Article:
Today in History – October 14 in History

Today in History – October 14 in History

What happened on this day in history – October 14 in History around the world

1066 William of Normandy defeats King Harold in the Battle of Hastings.
1651 Laws are passed in Massachusetts forbidding the poor to adopt excessive styles of dress.
1705 The English Navy captures Barcelona in Spain.
1773 Britain’s East India Company tea ships’ cargo is burned at Annapolis, Md.
1806 Napoleon Bonaparte crushes the Prussian army at Jena, Germany.
1832 Blackfeet Indians attack American Fur Company trappers near Montana’s Jefferson River, killing one.
1884 Transparent paper-strip photographic film is patented by George Eastman.
1912 Former U.S. President Theodore Roosevelt is shot and wounded in assassination attempt in Milwaukee. He was saved by the papers in his breast pocket and, though wounded, insisted on finishing his speech.
1930 Singer Ethel Merman stuns the audience when she holds a high C for sixteen bars while singing “I Got Rhythm” during her Broadway debut in Gershwin’s Girl Crazy.
1933 The Geneva disarmament conference breaks up as Germany proclaims withdrawal from the disarmament initiative, as well as from the League of Nations, effective October 23. This begins German policy of independent action in foreign affairs.
1944 German Field Marshal Rommel, suspected of complicity in the July 20th plot against Hitler, is visited at home by two of Hitler’s staff and given the choice of public trial or suicide by poison. He chooses suicide and it is announced that he died of wounds.
1947 Test pilot Chuck Yeager breaks the sound barrier aboard a Bell X-1 rocket plane.
1950 Chinese Communist Forces begin to infiltrate the North Korean Army.
1962 Cuban Missile Crisis begins; USAF U-2 reconnaissance pilot photographs Cubans installing Soviet-made missiles capable of carrying nuclear warheads.
1964 Rev. Martin Luther King is awarded the Nobel Peace Prize for advocating a policy of non-violence.
1966 Montreal, Quebec, Canada, opens its underground Montreal Metro rapid-transit system.
1968 US Defense Department announces 24,000 soldiers and Marines will be sent back to Vietnam for involuntary second tours of duty.
1968 Jim Hines, USA, breaks the “ten-second barrier” in the 100-meter sprint at the Olympics in Mexico City; his time was 9.95.
1969 The British 50-pence coin enters the UK’s currency, the first step toward covering to a decimal system, which was planned for 1971.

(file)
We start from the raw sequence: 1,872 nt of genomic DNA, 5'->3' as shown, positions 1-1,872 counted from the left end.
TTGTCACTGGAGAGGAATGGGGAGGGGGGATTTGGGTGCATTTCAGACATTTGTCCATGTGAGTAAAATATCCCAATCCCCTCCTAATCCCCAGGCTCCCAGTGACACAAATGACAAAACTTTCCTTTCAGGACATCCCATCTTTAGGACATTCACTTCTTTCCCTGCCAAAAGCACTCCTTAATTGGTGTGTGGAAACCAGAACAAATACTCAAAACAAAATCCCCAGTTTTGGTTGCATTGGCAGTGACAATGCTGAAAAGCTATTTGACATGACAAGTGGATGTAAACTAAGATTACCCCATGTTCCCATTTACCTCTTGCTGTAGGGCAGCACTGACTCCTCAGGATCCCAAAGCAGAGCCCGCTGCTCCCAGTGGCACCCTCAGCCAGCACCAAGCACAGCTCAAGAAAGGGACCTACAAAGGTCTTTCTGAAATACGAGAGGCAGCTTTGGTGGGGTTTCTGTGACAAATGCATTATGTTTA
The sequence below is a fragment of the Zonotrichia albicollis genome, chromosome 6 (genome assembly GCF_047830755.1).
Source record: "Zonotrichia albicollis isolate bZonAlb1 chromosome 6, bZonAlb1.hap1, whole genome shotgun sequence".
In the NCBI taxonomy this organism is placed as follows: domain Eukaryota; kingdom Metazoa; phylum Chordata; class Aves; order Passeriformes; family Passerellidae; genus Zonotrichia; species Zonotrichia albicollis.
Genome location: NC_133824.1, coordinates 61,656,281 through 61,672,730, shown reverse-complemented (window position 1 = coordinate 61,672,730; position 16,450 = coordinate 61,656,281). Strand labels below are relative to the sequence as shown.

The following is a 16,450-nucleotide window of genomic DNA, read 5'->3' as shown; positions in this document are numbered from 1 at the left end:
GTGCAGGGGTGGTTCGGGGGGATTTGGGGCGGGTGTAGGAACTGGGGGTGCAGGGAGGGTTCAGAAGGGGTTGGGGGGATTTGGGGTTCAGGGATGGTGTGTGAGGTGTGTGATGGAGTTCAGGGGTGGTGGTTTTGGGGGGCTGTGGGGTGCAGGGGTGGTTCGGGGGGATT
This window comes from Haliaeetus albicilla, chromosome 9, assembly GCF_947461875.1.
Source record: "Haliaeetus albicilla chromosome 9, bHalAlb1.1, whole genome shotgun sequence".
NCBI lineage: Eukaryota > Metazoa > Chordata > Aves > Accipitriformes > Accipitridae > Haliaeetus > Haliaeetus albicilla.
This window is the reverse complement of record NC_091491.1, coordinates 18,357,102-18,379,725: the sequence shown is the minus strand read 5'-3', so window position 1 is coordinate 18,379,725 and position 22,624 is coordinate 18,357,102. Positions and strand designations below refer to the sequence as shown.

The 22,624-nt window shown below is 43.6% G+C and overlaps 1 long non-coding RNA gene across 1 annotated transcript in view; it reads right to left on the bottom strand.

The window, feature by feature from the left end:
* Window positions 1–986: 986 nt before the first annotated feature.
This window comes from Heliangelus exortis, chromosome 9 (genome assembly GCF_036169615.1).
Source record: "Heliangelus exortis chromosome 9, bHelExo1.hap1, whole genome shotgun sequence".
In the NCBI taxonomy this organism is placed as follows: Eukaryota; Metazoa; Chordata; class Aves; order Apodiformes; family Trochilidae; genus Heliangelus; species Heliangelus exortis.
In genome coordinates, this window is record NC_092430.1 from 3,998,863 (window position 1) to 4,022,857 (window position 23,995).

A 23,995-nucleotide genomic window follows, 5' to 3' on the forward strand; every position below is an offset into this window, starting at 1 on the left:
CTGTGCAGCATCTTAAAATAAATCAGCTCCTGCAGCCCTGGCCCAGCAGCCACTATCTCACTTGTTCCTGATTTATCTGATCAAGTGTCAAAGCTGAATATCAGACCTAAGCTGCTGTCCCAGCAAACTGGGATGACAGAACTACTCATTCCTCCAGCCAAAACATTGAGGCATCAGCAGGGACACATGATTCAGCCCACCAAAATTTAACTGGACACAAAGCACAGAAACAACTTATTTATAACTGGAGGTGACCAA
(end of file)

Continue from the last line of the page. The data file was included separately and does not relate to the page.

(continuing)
1983 Prime Minister of Grenada Maurice Bishop overthrown and later executed by a military coup.
1994 Nobel Peace Prize awarded to Palestinian leader Yasser Arafat, Israel’s Prime Minister Yitzhak Rabin and Israeli Foreign Minister Shimon Peres for establishing the Oslo Accords and preparing for Palestinian Self Government.
1998 Eric Robert Rudolph charged with the 1996 bombing during the Summer Olympics in Atlanta, Georgia; It was one of several bombing incidents Rudolph carried out to protest legalized abortion in the US.
2012 Felix Baumgartner breaks the world record for highest manned balloon flight, highest parachute jump, and greatest free-fall velocity, parachuting from an altitude of approximately 24 miles (39km).
Born on October 14
1644 William Penn, English Quaker leader and founder of Pennsylvania.
1888 Katherine Mansfield, short story writer.
1890 Dwight D. Eisenhower, 34th U.S. President (1953-1961).
1894 e.e. cummings, American poet.
1896 Lilian Gish, Film actress, “The First Lady of the Silent Screen.”
1905 Eugene Fodor, Hungarian-born travel writer.
1916 C. Everett Koop, U.S. Surgeon General.
1926 Son Thomas, blues guitarist and singer.
1927 Sir Roger Moore, actor; played James Bond in 7 films (1973-85) and starred as Simon Templar in The Saint TV series (1962-69).
1930 Mobutu Sese Seko, President of the Congo / Zaire (1965-97); rose to power in coups that overthrew the first democratically elected president of the Republic of the Congo; the country was renamed Zaire in 1971.
1939 Ralph Lauren, noted fashion designer.
1940 Christopher Timothy, actor, director, writer; best known for portraying James Herriot in the British TV series All Creatures Great and Small (1978-80) and Brendan “Mac” McGuire in the BBC soap opera Doctors (2000-06).
1954 Mordechai Vanunu, Israeli nuclear technician who provided details of Israel’s nuclear weapons program to the British press in 1986, citing his opposition to weapons of mass destruction.
1974 Natalie Maines, singer, songwriter, activist; lead vocalist of the Dixie Chicks, the top-selling all-female band and country group since Nielsen SoundScan tracking began in 1991; Maines’ comments against the coming US invasion of Iraq in 2003 led to radio boycotts that virtually ended the group’s career for several years.
1978 Usher (Usher Raymond IV), singer; among the top-selling artists in music history and multiple Grammy winner (“Nice & Slow,” “OMG”).

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